#### Abstract

This paper develops the fuzzy hyperbolic model with time-varying delays guaranteed cost controller design via state-feedback for a class of nonlinear continuous-time systems with parameter uncertainties. A nonlinear quadratic cost function is developed as a performance measurement of the closed-loop fuzzy system based on fuzzy hyperbolic model with time-varying delays. Some sufficient conditions for the existence of such a fuzzy hyperbolic model based on data-driven guaranteed cost controller via state feedback are presented by a set of linear matrix inequalities (LMIs). A simulation example is provided to illustrate the effectiveness of the proposed approach.

#### 1. Introduction

Since time delays are frequently encountered in various areas such as engineering systems, biology, and economics, and the existence of time delays is often the main cause of instability and poor performance of a control system, considerable attention has been paid to the problem of stability analysis and controller synthesis for time-delay systems [1, 2].

Recently, the problem of designing guaranteed cost controllers for uncertain time-delay systems has attracted a number of researchers’ attention [3–6]. Guaranteed cost control (GCC) for time-delay systems can also be categorized into delay-independent methods and delay-dependent methods. The recent research trend has been focus on delay-dependent methods. In [3], delay-dependent GCC was first proposed by utilizing model transformation. It was first illustrated that delay-dependent GCC can provide even less guaranteed cost than the delay-independent GCC methods. Reference [4] considered both state delays and input delays, and formulated the optimal guaranteed cost control problem which minimizes the upper bound of the closed-loop cost function. Reference [5] extend the delay-dependent method into the stabilization for time-delay T-S fuzzy systems, delay-dependent GCC problem for nonlinear systems with time-delays represented by the Takagi-Sugeno fuzzy mode was studied.

A novel continuous-time fuzzy model, called fuzzy hyperbolic model with time-varying delays (DFHM), has been proposed in [7]. Fuzzy Hyperbolic Model is essentially a data-driven model. The DFHM based on data-driven has its own distinguishing characteristics. Firstly, neither structure identification nor completeness design of premise variables space is required when the DFHM is used to approximate the nonlinear systems, therefore the computational effort of modeling the DFHM is lower than modeling the T-S models. Secondly, less computational effort is required when DFHM is used since only one LMI needs to be solved. Thirdly, the DFHM based on data-driven we designed is naturally fuzzy nonlinear saturated controller, which is suitable for applying to practical systems. Last but not least, DFHM is a new kind of fuzzy neural networks, whose nodes have clear physical meanings. Therefore, the advantages of the DFHM based on data-driven are more obvious.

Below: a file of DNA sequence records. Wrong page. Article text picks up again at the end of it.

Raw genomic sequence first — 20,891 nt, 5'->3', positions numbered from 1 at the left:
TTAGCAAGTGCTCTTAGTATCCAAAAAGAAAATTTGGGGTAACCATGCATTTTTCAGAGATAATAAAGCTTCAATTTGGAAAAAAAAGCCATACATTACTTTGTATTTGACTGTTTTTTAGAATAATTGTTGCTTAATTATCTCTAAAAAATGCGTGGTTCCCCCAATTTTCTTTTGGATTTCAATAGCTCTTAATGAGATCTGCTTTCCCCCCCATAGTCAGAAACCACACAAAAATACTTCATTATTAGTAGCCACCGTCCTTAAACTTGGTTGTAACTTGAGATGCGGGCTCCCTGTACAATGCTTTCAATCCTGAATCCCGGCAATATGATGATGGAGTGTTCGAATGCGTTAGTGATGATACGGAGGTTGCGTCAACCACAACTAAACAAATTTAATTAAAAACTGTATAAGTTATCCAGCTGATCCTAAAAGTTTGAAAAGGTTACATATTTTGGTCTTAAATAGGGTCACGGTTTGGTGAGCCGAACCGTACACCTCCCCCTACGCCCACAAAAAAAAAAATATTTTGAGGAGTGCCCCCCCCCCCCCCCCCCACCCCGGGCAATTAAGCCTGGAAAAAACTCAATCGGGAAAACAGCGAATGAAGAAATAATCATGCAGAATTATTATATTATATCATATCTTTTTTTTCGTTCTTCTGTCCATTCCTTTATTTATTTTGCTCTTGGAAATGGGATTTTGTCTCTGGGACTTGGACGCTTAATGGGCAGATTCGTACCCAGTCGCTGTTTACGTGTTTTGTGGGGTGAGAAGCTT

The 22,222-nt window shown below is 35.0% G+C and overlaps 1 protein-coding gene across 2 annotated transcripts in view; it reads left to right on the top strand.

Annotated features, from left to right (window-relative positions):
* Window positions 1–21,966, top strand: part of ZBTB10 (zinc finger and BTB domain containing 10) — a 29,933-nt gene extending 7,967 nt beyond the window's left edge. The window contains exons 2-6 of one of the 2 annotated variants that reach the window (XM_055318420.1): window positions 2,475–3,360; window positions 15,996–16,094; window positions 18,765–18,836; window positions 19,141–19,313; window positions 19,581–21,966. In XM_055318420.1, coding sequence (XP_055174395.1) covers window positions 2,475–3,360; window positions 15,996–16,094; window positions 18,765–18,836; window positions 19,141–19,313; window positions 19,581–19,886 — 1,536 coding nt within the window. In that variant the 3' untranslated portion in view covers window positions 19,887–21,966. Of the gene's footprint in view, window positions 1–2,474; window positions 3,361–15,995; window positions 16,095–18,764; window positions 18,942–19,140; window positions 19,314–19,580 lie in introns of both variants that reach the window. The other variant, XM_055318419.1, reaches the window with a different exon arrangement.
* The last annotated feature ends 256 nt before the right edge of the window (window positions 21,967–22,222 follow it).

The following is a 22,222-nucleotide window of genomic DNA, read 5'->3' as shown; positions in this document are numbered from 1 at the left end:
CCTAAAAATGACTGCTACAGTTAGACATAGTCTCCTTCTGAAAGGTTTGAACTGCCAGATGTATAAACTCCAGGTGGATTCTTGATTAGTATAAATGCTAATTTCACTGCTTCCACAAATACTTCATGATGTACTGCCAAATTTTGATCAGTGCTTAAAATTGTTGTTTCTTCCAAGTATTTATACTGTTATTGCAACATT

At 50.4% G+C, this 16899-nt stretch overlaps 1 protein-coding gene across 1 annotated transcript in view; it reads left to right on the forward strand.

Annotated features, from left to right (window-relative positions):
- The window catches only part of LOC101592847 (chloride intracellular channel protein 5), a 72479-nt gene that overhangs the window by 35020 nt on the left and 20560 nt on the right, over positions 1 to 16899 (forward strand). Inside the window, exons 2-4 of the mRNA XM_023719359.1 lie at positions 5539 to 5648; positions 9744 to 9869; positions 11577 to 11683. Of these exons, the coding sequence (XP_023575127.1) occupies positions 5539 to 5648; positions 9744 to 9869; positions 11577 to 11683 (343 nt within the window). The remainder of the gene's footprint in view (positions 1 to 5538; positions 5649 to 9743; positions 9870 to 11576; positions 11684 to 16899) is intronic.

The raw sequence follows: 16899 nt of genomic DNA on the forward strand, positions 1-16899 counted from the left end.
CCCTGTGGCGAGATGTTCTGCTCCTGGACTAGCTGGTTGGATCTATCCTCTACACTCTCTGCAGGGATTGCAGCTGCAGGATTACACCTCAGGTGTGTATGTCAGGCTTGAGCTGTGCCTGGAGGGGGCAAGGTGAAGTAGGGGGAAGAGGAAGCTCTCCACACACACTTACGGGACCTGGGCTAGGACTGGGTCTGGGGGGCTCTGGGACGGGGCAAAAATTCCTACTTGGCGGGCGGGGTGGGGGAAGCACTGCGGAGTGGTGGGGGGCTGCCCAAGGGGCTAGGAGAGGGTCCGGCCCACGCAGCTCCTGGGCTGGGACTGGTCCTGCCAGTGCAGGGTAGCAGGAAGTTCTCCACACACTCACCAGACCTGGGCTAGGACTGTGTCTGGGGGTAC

In this paper, delay-dependent fuzzy guaranteed cost controller via state feedback design based on DFHM, called delay-dependent fuzzy hyperbolic model based on data-driven guaranteed cost controller (DD-DFHMGCC), is addressed. To the best of our knowledge, this is the first time to study the guaranteed cost controller problem of DFHM. By using the LMI technique, the DD-DFHMGCC design problem is converted into a feasible problem of LMI, which makes the prescribed attenuation level as small as possible, subject to some LMI constraints. A simulation example is finally presented to illustrate the effectiveness of the proposed design procedures.

#### 2. System Description and Preliminaries

The DFHM modeling method for nonlinear systems was given in [7]. The following definition is addressed.

*Definition 2.1. *Given a plant with state variables , we call the fuzzy rule base a *hyperbolic type fuzzy rule base* (HFRB) if it satisfies the following conditions.(1) For each output variable , , the th fuzzy rule has the following form: . If is and is and … is … and is and is and … is , then